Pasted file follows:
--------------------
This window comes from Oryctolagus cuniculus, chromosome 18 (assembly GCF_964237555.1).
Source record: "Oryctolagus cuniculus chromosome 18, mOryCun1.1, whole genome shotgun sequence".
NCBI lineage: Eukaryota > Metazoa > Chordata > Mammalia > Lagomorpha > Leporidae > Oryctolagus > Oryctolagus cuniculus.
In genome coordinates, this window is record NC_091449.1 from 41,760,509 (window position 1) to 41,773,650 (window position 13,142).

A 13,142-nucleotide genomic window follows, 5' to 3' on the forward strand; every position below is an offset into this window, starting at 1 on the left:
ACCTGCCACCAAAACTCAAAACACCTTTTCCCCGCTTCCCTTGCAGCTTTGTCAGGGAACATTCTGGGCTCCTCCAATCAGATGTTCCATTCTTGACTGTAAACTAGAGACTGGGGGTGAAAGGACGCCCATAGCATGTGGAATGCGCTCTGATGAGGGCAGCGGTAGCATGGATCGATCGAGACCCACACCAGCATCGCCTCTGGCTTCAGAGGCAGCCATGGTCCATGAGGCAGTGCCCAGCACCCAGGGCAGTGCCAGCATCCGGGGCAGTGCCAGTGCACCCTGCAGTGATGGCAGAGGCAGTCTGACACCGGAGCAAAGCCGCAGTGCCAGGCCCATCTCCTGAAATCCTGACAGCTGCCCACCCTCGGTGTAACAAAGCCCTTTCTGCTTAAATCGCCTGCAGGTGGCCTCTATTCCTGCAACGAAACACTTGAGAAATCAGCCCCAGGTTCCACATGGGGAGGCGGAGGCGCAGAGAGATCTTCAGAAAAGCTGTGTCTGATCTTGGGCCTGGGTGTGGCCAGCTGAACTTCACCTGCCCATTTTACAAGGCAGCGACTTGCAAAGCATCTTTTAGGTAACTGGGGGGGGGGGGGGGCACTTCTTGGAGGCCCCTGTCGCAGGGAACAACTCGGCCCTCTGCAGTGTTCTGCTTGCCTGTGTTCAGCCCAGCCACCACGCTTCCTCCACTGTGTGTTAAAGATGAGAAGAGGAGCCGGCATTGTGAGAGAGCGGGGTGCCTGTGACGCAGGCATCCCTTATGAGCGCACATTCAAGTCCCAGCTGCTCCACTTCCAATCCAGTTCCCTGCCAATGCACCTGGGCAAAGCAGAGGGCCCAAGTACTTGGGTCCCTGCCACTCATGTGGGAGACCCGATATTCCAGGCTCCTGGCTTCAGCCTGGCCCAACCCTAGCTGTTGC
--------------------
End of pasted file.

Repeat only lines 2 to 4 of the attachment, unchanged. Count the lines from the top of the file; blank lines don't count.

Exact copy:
Source record: "Oryctolagus cuniculus chromosome 18, mOryCun1.1, whole genome shotgun sequence".
NCBI lineage: Eukaryota > Metazoa > Chordata > Mammalia > Lagomorpha > Leporidae > Oryctolagus > Oryctolagus cuniculus.
In genome coordinates, this window is record NC_091449.1 from 41,760,509 (window position 1) to 41,773,650 (window position 13,142).